Switching to Linux

Get free computing for life with this Windows alternative
 
Learn more
 
 
 
 
 

01 .Lining up Linux

ONLINE_Lead_SwitchingToLinux

Looking to upgrade your PC with a modern, secure operating system? Don’t want to spend a lot of money? Then it could be time to take a good look at Linux

Linux can be useful for:

  • providing features, speed, stability, and security to rival Windows and OS X.
  • the ability to run free software.
  • an environment that looks and feels different to Windows.
  • installing Linux on your existing PC so it's like having a whole new computer!

Why Linux?

Although Linux has a reputation in the non-tech world as the operating system of choice for hardcore geeks, that’s changing. Several flavours of this operating system (OS), particularly the best-known Ubuntu variation, are becoming a viable option for more and more computer users. Many have made the shift to Linux’s user-friendly interface without the technical know-how that it once required. One of Linux’s most compelling features is the price. In line with the open-source philosophy, everything you need to run a basic system can be legally downloaded for free.

Back to basix

In common parlance, Linux is an operating system. More specifically, it’s the core of the OS, or the kernel. Operating systems that use the Linux kernel, such as Ubuntu, Mint and Debian, are called distributions (distros for short – see Distilling the distros). Each distro commonly combines the Linux kernel, inside the OS itself, with installation tools and device drivers, and some include a bunch of ready-to-go programs to cover common activities such as email, word processing, video, audio tools and so on. The inventor of the Linux kernel is Linus Torvalds, who wanted an alternative to having to pay for a UNIX-based operating system. Once he created it for himself, he shared his kernel for free with other clever coders, who built upon it to create their own full operating systems. Everyone likes a bargain, and within a few years there were literally hundreds of distros built on the Linux kernel. There are now about 300 public distributions currently available, varying from user-friendly Windows-like environments to industry-specific tools that are only useful for specialised tasks.

Wine, don't whine!

Can’t install your favourite Windows program on Linux? Don’t whine, download Wine. You can use this open-source compatibility layer to run Windows software on Linux systems, without actually running Windows itself. A Windows program running in Wine is unlikely to run as smoothly as a native Linux alternative, but it can get the job done when there are no other options. Resource-hungry programs, such as rendering software, are less likely to run smoothly on Wine.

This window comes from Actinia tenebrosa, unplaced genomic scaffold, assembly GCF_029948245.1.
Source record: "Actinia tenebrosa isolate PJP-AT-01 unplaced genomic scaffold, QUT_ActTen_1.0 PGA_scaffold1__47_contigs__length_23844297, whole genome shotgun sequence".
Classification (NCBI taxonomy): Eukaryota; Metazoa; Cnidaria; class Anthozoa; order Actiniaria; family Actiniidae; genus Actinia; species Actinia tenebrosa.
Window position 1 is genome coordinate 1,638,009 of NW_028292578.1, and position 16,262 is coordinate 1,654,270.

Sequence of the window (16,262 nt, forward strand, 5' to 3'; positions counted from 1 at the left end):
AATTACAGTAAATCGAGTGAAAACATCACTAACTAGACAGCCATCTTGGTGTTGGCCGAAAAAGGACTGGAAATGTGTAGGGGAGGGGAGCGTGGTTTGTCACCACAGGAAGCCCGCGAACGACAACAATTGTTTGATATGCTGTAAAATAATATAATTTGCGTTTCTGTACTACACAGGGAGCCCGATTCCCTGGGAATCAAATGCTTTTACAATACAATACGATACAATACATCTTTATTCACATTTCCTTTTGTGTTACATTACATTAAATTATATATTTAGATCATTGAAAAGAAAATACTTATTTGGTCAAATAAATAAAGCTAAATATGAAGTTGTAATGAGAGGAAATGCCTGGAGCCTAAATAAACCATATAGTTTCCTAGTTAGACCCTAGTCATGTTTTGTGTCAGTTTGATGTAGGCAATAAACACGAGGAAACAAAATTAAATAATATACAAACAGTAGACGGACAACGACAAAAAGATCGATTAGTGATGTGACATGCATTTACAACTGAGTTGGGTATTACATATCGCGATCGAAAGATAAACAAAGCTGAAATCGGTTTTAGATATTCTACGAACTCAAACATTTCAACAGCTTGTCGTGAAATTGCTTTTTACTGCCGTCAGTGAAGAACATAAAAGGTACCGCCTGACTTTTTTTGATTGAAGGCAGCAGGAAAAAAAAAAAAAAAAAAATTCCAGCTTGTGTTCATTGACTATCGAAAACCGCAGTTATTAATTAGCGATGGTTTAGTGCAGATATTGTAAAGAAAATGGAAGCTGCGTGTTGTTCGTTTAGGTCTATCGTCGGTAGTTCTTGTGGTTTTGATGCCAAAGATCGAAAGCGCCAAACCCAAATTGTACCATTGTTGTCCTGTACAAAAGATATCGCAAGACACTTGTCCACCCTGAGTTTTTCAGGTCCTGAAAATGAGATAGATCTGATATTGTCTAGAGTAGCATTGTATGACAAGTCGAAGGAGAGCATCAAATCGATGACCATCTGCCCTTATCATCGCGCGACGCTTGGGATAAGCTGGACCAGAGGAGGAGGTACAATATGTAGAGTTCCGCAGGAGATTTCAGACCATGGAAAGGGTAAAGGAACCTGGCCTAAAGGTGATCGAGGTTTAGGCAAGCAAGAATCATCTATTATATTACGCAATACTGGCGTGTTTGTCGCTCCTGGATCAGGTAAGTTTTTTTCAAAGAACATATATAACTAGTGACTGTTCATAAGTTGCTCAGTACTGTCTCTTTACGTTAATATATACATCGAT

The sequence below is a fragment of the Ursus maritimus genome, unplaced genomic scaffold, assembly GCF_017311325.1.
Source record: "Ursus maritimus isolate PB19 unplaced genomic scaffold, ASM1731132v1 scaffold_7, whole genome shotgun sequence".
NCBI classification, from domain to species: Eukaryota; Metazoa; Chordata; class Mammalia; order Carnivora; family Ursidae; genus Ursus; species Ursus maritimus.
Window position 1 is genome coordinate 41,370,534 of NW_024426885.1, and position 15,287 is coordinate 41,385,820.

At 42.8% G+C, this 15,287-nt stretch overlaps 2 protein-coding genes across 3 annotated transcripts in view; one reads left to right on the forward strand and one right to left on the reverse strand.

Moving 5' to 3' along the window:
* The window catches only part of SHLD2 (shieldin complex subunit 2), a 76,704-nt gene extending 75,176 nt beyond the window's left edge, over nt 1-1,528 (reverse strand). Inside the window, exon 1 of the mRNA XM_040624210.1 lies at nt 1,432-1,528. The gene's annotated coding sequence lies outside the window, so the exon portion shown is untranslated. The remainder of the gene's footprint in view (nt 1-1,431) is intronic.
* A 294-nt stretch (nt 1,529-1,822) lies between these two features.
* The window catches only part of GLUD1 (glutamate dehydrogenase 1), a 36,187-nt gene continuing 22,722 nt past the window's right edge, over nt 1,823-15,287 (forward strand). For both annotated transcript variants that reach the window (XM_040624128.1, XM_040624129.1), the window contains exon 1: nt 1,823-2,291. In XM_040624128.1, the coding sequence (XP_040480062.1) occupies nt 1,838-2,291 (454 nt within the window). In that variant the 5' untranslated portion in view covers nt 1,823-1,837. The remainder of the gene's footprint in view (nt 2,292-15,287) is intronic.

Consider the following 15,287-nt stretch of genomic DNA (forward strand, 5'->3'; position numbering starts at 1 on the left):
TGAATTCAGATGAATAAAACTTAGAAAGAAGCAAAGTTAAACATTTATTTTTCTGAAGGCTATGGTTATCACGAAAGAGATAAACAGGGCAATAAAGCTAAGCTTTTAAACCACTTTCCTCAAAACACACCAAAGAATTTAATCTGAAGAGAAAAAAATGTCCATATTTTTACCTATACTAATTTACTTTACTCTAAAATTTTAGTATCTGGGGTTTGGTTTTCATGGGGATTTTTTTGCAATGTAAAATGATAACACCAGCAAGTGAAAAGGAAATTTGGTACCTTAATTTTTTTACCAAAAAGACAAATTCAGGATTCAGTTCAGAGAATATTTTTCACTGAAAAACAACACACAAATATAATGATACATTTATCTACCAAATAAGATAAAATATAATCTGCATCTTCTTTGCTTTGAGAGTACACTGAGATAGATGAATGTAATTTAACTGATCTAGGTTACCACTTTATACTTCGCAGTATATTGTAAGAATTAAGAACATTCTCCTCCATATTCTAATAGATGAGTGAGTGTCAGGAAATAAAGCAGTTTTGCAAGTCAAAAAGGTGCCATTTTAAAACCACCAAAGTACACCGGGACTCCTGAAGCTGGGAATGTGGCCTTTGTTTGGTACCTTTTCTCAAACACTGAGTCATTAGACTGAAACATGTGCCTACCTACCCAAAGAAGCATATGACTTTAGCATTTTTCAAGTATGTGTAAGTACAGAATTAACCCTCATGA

Sign up to our free
e-Newsletter

Receive FREE email updates of our latest tests, consumer news and CHOICE marketing promotions.

 

On this page:

  • Community needs
  • Distilling the distros
  • Community needs

    The major distros are backed by massive communities of dedicated Linux users who regularly update and improve the software and services. Ubuntu is particularly noteworthy for being supported by a private company, Canonical, but still retains its community focus. While the Linux kernel must be distributed free, some companies charge for their distro to cover the costs of their unique assembly of user interface, drivers, server support, and bundled programs and installers. However, this usually only applies to enterprise editions for businesses. The hardware requirements of mainstream operating systems can hit you in the hip pocket, sometimes requiring a whole new computer to run the latest version. 

    But some Linux distros are designed to run on older, or lightweight (low-spec), computers for users who don’t want to be forced into an upgrade. This is just one of the benefits of the community-driven nature of Linux, as developers have the freedom to design software that suits the needs of a wide range of users.

    When almost isn’t good enough 

    Switching to Linux may not be practical for everyone. Many find the free Linux-based Libre Office a capable alternative to Microsoft Office, but others find that subtle variations in how programs work can cause problems. The Libre Office spreadsheet program, for example, may cause formatting issues if you open a spreadsheet originally created in Office. If you regularly use software that’s only available on Windows or OS X, you’ll need to stick with those systems.